companion

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companion

1
Astronomy the fainter of the two components of a double star

companion

2
Nautical
a. a raised frame on an upper deck with windows to give light to the deck below
b. (as modifier): a companion ladder

companion

[kəm′pan·yən]
(astronomy)
References in classic literature ?
But do you see, Professor," replied our irascible companion, "that we shall absolutely die of hunger in this iron cage?
She now trembled lest any of her companions should come near here to examine her picture, when the regular breathing or some deeper breath might reveal to them, as it had to her, the presence of this political victim.
The object of this halt was to give Biscarrat and his companions time to describe to him the interior of the grotto.
He glanced once at the companion's face, saw her attentive and kindly gaze fixed on him, and, as often happens when one is talking, felt somehow that this companion in the black dress was a good, kind, excellent creature who would not hinder his conversing freely with Princess Mary.
But his companions were not listening; they were taking up their last positions with the most perfect coolness.
But bid thy companion eat and drink also, he is wearier than thou.
His two companions listened, as people in their situation would be apt to lend their faculties to discover the meaning of any doubtful noises, especially, when heard after so many and such startling warnings.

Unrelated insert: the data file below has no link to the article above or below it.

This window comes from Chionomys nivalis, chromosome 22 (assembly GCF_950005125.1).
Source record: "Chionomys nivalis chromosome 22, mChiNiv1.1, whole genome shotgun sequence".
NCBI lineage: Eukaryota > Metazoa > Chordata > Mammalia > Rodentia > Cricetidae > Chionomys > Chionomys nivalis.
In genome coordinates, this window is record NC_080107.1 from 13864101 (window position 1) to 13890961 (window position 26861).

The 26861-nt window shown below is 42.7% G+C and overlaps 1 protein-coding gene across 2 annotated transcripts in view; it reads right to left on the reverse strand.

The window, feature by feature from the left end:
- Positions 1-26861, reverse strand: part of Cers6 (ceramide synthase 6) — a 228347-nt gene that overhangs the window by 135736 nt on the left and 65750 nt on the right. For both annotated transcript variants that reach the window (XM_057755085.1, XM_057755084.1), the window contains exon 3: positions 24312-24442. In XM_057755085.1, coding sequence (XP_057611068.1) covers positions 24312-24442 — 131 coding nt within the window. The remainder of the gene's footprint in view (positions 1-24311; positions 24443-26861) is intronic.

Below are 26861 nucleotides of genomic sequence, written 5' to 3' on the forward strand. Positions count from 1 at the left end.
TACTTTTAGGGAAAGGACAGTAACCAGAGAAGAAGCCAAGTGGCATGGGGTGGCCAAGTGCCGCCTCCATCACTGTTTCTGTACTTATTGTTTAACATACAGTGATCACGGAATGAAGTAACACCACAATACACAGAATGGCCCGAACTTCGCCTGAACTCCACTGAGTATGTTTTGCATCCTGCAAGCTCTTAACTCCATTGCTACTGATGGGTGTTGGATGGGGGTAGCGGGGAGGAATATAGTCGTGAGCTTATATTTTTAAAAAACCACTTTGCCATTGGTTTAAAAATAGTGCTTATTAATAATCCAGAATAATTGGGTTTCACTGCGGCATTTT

The child was pale and wan, but her healthy arms and legs showed that she had suffered less than her companion.
The companion of the church dignitary was a man past forty, thin, strong, tall, and muscular; an athletic figure, which long fatigue and constant exercise seemed to have left none of the softer part of the human form, having reduced the whole to brawn, bones, and sinews, which had sustained a thousand toils, and were ready to dare a thousand more.
My companion and I being undeceived by this terrible relation, thought it would be the highest imprudence to expose ourselves both together to a death almost certain and unprofitable, and agreed that I should go with our Abyssin and a Portuguese to observe the country; that if I should prove so happy as to escape being killed by the inhabitants, and to discover a way, I should either return, or send back the Abyssin or Portuguese.
I went on up the companion, staring at him instinctively as I did so.
rejoined her companion, still gazing towards the miserable object; "and if he should be ill